I mentioned in my last post this article on PlainViews from Chaplain D. W. Donovan. I’m happy to see further response to my original article on volunteers in chaplaincy. As I have said, I think we’ve expressed opinions on whether to have them, but haven’t really articulated professional reasons beyond “If administrators believe a volunteer can do what I do, my position is at risk.” I appreciate that he is approaching this question from a perspective of bringing together the needs of patients and families with the training and capacities of the clinically trained chaplain.
There are a number of his statements with which I agree in part, but differ with him about application or implication. For example, he states, “The functions he describes, such as passing ice water and distributing literature, are not truly nursing functions;” and goes on to say, “Today’s nurse is a true medical professional, charged with assessing the medical needs of the patient (this is not just a role for doctors) and helping to coordinate their overall care.” First, I would suggest that nurses would assert that they assess nursing needs rather than medical needs. Nursing as a profession has indeed worked hard to express it’s own distinct purview and body of knowledge (and some nurses of my acquaintance would be offended at the word "medical" in this context, as it smacks of still being the "handmaids of the physician"). Within that I would suggest, second, that historically these were functions of nurses of generations past, and while they are not now commonly done by RN’s or LPN’s, it is because those professionals have delegated those tasks, not because they have excluded them from their professional purview. Those functions are supervised and delegated by professional nurses, and so are within the sphere of the profession of nursing. (We can find an interesting perspective of a parallel professional debate among nurses on the web log “Nurse Ratched’s Place.”)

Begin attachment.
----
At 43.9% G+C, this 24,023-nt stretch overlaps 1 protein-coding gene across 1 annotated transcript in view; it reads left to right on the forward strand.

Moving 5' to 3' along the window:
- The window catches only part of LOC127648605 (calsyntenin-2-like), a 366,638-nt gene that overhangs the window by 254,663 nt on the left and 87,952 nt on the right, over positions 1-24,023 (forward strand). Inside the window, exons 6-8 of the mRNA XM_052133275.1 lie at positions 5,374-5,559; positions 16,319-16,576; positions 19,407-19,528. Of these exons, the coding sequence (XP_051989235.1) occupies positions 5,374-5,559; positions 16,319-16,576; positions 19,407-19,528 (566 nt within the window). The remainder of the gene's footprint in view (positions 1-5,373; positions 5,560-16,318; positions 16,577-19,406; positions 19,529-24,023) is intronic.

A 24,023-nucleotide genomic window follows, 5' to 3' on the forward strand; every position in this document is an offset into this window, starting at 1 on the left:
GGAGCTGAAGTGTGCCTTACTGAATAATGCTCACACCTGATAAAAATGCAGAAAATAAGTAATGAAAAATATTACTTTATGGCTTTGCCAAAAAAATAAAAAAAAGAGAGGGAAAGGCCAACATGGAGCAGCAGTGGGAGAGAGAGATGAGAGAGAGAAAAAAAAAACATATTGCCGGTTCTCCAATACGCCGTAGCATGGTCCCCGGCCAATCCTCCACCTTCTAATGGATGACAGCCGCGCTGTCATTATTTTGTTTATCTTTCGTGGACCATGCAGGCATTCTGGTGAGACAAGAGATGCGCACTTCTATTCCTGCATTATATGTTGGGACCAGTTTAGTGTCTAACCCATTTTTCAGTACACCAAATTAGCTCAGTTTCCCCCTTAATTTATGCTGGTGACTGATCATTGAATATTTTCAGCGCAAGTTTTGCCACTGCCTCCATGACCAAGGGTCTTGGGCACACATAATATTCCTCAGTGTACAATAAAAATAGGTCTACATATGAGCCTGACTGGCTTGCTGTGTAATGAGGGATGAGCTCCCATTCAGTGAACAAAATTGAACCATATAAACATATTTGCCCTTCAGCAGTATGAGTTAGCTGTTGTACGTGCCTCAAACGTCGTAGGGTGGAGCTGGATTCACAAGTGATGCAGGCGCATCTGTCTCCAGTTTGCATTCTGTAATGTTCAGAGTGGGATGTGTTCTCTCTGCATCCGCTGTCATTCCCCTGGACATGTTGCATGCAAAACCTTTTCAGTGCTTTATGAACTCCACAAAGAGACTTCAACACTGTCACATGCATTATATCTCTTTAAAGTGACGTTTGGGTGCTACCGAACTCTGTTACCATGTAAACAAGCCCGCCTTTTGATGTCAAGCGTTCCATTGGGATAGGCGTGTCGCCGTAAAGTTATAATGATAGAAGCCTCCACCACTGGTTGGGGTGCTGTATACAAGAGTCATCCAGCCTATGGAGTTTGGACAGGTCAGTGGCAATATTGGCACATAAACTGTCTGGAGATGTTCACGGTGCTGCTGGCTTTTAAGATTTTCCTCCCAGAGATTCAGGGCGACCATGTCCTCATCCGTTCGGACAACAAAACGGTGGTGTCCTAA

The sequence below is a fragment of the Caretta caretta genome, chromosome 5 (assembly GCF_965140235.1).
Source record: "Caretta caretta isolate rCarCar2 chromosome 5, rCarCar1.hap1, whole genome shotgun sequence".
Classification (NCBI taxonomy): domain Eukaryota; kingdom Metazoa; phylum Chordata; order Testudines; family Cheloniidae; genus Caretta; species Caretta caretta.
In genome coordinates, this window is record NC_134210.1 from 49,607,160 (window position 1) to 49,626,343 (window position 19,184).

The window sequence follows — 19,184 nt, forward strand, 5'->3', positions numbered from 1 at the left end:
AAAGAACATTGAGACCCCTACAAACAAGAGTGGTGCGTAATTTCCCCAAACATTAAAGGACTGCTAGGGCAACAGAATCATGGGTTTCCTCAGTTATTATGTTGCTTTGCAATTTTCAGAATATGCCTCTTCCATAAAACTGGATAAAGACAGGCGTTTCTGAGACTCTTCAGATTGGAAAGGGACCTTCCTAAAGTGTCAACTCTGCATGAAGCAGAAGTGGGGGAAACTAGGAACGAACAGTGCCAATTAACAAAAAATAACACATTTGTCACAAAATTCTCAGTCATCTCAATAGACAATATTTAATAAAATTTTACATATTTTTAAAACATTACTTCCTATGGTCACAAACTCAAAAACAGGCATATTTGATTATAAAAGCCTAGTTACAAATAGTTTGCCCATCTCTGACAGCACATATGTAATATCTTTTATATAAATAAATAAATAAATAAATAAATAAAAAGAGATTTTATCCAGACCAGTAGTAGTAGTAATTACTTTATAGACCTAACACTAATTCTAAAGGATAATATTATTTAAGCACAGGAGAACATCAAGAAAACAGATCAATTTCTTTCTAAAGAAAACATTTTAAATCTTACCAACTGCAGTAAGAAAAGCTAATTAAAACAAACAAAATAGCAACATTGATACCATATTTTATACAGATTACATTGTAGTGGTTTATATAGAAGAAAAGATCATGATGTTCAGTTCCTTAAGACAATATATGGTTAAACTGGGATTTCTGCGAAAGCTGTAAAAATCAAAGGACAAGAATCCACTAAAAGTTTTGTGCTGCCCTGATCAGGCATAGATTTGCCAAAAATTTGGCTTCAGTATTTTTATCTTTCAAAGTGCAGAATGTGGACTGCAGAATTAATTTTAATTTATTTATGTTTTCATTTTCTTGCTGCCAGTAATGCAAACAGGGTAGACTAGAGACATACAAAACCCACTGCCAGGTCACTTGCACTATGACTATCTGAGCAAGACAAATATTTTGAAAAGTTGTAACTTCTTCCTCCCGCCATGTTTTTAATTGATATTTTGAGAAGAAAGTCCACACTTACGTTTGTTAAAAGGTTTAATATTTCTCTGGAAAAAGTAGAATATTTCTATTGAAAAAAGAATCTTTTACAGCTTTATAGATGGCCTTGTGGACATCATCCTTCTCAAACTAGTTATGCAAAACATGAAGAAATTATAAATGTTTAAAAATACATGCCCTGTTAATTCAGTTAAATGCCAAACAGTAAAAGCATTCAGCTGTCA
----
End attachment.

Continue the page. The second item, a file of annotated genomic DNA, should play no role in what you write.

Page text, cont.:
I would certainly agree with Chaplain Donovan that we are “an integral part of the health care team.” At the same time, we are part of the health care team to bring ministry. To be more clear, we are part of the team as spiritual providers, and not as medical, much less generic “health care” providers. We are there precisely because we are not physicians and not nurses, and so on; and that spiritual competence is our distinct purview and body of knowledge. We have noted recently physicians interested in being more spiritually informed (and nurses for a longer period), in much the same way – perhaps in exactly the same way – that they seek to be culturally competent. In general, despite the anxiety we sometimes feel, the result is physicians who are more interested in working with us and not somehow thinking they can do our job.